Unfortunately, our journey was only beginning.
The next 6 months were spent focusing on food trials. Rosie had a blood test done to test for traditional allergies, which all came back negative (and the Allergist labeled her ‘Protein Intolerant’…off to find a knowledgeable GI!) At first we were doing week long food trials. Rosie was eating sweet potatoes, raspberries, blueberries, avocado, apples, peaches and some sweet potato puffs. At first she seemed fine with these things as we added them in… but slowly her good spirits started to fade. She developed a constant crusty eczema rash on her face that did not respond to any cream. She went from sleeping pretty consistently at night to being wide awake for hours at a time, to waking up screaming. I knew something wasn’t agreeing her, but the question was what.
The only way to find out was to pull ALL of her food. So we started back at square one with sweet potatoes. They went well for a few weeks, I had high hopes. But her eczema started to flare, then she got these cold symptoms, then she started vomiting after her meals. As soon as we pulled the food, her symptoms disappeared. And the same thing happened with white potatoes. Accidental ingestion of a serving of apples gave Rosie the worst case of crusty, oozing eczema I had seen on her.
And so it went. Food fail after food fail. Pears were our last trial and arguably the worst. I pulled them before she got to the vomiting stage, but even so,Aurorahad 15 days of diapers filled with mucus and blood. This was right before her first birthday.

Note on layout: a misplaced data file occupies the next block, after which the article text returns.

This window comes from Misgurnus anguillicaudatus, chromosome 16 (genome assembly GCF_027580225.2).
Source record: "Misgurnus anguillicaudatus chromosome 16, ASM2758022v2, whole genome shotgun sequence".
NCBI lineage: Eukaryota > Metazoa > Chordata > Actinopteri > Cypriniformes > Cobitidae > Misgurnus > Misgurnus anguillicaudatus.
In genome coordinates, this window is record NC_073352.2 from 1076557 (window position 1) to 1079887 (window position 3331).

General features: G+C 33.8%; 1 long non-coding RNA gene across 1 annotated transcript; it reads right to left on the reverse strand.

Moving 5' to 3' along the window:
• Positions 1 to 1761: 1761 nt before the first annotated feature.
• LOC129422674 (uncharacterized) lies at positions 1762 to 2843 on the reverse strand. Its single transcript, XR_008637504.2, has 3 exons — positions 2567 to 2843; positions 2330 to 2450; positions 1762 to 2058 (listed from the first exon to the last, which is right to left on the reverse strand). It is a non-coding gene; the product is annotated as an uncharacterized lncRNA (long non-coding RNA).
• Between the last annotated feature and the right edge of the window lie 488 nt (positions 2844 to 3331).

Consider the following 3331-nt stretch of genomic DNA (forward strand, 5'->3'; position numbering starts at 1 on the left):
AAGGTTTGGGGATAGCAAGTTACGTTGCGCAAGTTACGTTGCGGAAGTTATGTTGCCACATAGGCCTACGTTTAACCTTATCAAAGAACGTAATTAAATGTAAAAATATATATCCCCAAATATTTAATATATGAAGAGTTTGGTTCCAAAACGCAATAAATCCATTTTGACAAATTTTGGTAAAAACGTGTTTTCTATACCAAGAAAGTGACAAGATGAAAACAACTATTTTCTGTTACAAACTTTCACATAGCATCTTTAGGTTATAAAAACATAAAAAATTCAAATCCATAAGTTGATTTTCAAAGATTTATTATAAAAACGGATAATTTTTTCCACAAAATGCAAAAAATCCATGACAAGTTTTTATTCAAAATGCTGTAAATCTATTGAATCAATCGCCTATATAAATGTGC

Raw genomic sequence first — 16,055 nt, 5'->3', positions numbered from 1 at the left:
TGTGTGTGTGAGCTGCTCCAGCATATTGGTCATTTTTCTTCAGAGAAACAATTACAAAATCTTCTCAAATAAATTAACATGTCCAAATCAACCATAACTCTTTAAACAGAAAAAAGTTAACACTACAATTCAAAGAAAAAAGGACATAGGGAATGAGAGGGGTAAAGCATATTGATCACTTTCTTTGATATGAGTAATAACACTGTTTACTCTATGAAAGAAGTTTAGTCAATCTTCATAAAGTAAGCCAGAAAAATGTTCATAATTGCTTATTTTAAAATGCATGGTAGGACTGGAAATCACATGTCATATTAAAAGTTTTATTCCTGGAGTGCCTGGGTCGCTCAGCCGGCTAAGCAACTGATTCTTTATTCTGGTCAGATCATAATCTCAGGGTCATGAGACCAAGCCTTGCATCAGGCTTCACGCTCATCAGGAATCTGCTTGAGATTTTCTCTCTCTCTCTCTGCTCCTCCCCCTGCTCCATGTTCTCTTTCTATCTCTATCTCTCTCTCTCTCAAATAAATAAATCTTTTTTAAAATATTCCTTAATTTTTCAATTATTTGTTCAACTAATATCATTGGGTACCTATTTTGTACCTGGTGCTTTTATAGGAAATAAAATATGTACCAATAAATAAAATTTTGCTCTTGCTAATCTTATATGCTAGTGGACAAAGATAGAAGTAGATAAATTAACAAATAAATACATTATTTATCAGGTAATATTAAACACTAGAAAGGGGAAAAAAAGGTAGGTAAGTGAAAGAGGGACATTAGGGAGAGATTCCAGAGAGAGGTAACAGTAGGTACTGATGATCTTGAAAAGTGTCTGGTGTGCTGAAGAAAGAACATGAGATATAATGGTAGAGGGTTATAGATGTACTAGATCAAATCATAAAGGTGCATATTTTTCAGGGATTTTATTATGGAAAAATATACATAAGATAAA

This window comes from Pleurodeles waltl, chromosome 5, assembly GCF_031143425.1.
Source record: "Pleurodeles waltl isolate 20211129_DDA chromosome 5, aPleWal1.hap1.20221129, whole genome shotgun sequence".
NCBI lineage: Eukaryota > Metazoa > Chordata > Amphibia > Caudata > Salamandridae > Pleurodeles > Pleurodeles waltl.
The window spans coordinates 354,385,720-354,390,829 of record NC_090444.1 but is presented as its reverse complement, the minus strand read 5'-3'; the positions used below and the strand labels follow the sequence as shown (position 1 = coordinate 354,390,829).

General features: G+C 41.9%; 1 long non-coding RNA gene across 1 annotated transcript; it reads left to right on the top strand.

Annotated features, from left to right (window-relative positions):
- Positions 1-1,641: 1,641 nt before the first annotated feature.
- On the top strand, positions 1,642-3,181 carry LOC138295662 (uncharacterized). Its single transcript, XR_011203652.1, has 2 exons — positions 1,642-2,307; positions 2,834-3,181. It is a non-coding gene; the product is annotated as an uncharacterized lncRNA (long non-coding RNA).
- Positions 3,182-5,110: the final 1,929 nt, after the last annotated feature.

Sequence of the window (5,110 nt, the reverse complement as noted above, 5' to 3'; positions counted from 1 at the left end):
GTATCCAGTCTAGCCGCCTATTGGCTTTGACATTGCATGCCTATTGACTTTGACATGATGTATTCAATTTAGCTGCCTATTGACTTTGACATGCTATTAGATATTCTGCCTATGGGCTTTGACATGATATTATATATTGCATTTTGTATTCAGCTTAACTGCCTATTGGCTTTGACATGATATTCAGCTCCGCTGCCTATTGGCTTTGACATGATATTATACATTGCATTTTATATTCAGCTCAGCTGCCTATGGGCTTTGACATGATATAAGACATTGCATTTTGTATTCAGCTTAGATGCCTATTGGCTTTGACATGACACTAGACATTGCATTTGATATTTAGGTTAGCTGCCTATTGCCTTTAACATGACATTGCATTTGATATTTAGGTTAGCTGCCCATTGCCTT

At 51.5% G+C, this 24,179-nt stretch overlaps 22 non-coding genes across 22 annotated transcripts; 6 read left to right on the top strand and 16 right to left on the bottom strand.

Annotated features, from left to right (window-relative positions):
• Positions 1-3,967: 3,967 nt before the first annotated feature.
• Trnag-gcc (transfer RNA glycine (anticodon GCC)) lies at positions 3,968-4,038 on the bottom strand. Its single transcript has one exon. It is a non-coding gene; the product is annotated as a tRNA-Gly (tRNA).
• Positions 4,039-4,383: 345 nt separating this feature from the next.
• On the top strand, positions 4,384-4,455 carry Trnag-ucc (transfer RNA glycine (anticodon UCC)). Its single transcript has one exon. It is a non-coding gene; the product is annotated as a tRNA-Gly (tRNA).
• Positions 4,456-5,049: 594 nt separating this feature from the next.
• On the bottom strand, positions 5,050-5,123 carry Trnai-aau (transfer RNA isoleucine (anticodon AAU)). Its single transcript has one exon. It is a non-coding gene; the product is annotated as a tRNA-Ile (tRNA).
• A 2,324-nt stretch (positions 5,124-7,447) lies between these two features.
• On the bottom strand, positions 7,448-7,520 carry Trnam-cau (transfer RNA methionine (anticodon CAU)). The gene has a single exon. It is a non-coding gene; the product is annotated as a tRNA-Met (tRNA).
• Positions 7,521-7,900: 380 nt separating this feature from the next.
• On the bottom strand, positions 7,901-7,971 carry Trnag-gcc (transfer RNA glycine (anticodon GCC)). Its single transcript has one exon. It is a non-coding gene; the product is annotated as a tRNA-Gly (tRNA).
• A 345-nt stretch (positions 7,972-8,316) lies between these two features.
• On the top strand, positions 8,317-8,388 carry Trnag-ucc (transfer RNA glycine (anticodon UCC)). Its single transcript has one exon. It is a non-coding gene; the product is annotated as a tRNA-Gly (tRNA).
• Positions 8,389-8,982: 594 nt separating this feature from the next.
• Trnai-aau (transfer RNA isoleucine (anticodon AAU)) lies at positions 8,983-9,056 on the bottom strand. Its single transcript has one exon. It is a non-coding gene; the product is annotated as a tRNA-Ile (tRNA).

So by the time my Rosie turned a year old she had failed 11 foods and had nothing safe to eat, except Elecare formula. Instead of a cake for her first birthday (which was a BIG deal to me, my older son wouldn’t touch his cake at ANY of his birthdays!) I made her a giant box cake-out of hat boxes decorated with fabric and filled with toys. She LOVED it!! And seeing her chubby little face light up at the cake that was bigger than her was just overwhelming.
A few weeks after her birthday we made the trek toKansas Cityagain, to the new GI. She was finally formally diagnosed with FPIES. What a relief. To finally have the confirmation that I’m NOT crazy was overpowering- it was EMPOWERING. We were told to stop all food trials for 3-4 months to give her insides sufficient time to heal.
So here we sit, just waiting. Rosie is now 14 months old with still no food she can safely eat. Truth be told, it is nice to have this break of not worrying about feeding her something that will make her sick. It’s a terrible feeling, knowing you’re trying to nourish your child and instead causing them extreme pain. I do have to be very careful and watch her very closely…that cheerio her brother dropped? That piece of corn she snuck off the table? The tiny raisin she found under the couch? More damage to system, more nights of screaming and cramping.
It’s been a long year but we have learned a lot. My autistic son learned compassion and patience with his baby sister. My husband learned that doctors don’t know everything but if you keep pushing and fighting, eventually someone will listen to you. And I learned that as a mother I am equipped to face anything life throws at me. But I think we have all learned from little Rosie that no matter what you’re dealt in life, take it with a smile and keep a dance in your step because life is too sweet to take for granted.
Follow our journey: Ring Around the Rosie
Page published: June 24, 2012. Copyright © 2012,The FPIES Foundation